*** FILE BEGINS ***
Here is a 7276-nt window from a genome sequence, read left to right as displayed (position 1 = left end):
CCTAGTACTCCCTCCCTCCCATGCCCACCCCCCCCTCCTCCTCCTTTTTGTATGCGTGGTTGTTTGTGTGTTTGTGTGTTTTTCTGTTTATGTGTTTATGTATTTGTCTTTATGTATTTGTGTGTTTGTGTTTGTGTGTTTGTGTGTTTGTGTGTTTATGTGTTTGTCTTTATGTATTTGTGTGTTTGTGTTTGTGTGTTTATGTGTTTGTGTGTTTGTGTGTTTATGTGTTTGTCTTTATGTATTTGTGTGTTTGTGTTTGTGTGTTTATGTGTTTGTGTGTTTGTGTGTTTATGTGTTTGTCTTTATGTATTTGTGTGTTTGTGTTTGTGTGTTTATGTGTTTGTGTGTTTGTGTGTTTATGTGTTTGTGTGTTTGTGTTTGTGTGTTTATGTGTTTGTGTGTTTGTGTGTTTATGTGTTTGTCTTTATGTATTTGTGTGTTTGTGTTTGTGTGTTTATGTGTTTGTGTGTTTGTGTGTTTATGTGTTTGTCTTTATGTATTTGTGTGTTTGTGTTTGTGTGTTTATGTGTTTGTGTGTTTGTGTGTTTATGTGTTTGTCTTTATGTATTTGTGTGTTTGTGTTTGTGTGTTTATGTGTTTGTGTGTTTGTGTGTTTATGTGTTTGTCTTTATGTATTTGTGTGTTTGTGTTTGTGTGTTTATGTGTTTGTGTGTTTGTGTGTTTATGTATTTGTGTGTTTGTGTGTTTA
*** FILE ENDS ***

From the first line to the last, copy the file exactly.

Here is a 7276-nt window from a genome sequence, read left to right as displayed (position 1 = left end):
CCTAGTACTCCCTCCCTCCCATGCCCACCCCCCCCTCCTCCTCCTTTTTGTATGCGTGGTTGTTTGTGTGTTTGTGTGTTTTTCTGTTTATGTGTTTATGTATTTGTCTTTATGTATTTGTGTGTTTGTGTTTGTGTGTTTGTGTGTTTGTGTGTTTATGTGTTTGTCTTTATGTATTTGTGTGTTTGTGTTTGTGTGTTTATGTGTTTGTGTGTTTGTGTGTTTATGTGTTTGTCTTTATGTATTTGTGTGTTTGTGTTTGTGTGTTTATGTGTTTGTGTGTTTGTGTGTTTATGTGTTTGTCTTTATGTATTTGTGTGTTTGTGTTTGTGTGTTTATGTGTTTGTGTGTTTGTGTGTTTATGTGTTTGTGTGTTTGTGTTTGTGTGTTTATGTGTTTGTGTGTTTGTGTGTTTATGTGTTTGTCTTTATGTATTTGTGTGTTTGTGTTTGTGTGTTTATGTGTTTGTGTGTTTGTGTGTTTATGTGTTTGTCTTTATGTATTTGTGTGTTTGTGTTTGTGTGTTTATGTGTTTGTGTGTTTGTGTGTTTATGTGTTTGTCTTTATGTATTTGTGTGTTTGTGTTTGTGTGTTTATGTGTTTGTGTGTTTGTGTGTTTATGTGTTTGTCTTTATGTATTTGTGTGTTTGTGTTTGTGTGTTTATGTGTTTGTGTGTTTGTGTGTTTATGTATTTGTGTGTTTGTGTGTTTA